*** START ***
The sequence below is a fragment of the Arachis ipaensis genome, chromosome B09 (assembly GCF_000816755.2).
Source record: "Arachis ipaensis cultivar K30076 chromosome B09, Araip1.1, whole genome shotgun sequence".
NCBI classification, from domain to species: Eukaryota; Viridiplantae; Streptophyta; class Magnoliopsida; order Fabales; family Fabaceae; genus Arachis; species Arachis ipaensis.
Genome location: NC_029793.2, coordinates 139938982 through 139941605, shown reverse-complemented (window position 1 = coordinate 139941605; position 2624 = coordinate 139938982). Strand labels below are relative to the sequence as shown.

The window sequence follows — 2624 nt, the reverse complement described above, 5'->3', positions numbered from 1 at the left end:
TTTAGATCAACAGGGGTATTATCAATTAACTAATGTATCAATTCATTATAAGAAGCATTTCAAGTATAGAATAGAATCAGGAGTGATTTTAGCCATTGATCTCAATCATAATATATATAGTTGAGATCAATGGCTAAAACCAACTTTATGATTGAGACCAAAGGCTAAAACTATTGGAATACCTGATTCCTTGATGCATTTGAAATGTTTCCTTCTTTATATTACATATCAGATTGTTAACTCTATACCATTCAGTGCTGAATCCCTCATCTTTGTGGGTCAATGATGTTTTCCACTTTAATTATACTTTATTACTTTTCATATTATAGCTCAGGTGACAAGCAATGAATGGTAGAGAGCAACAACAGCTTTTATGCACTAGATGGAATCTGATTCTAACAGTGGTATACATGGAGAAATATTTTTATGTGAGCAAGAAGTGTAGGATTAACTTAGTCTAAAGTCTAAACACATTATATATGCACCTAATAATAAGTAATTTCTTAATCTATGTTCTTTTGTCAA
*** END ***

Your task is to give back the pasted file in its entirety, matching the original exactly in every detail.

The sequence below is a fragment of the Arachis ipaensis genome, chromosome B09 (assembly GCF_000816755.2).
Source record: "Arachis ipaensis cultivar K30076 chromosome B09, Araip1.1, whole genome shotgun sequence".
NCBI classification, from domain to species: Eukaryota; Viridiplantae; Streptophyta; class Magnoliopsida; order Fabales; family Fabaceae; genus Arachis; species Arachis ipaensis.
Genome location: NC_029793.2, coordinates 139938982 through 139941605, shown reverse-complemented (window position 1 = coordinate 139941605; position 2624 = coordinate 139938982). Strand labels below are relative to the sequence as shown.

The window sequence follows — 2624 nt, the reverse complement described above, 5'->3', positions numbered from 1 at the left end:
TTTAGATCAACAGGGGTATTATCAATTAACTAATGTATCAATTCATTATAAGAAGCATTTCAAGTATAGAATAGAATCAGGAGTGATTTTAGCCATTGATCTCAATCATAATATATATAGTTGAGATCAATGGCTAAAACCAACTTTATGATTGAGACCAAAGGCTAAAACTATTGGAATACCTGATTCCTTGATGCATTTGAAATGTTTCCTTCTTTATATTACATATCAGATTGTTAACTCTATACCATTCAGTGCTGAATCCCTCATCTTTGTGGGTCAATGATGTTTTCCACTTTAATTATACTTTATTACTTTTCATATTATAGCTCAGGTGACAAGCAATGAATGGTAGAGAGCAACAACAGCTTTTATGCACTAGATGGAATCTGATTCTAACAGTGGTATACATGGAGAAATATTTTTATGTGAGCAAGAAGTGTAGGATTAACTTAGTCTAAAGTCTAAACACATTATATATGCACCTAATAATAAGTAATTTCTTAATCTATGTTCTTTTGTCAA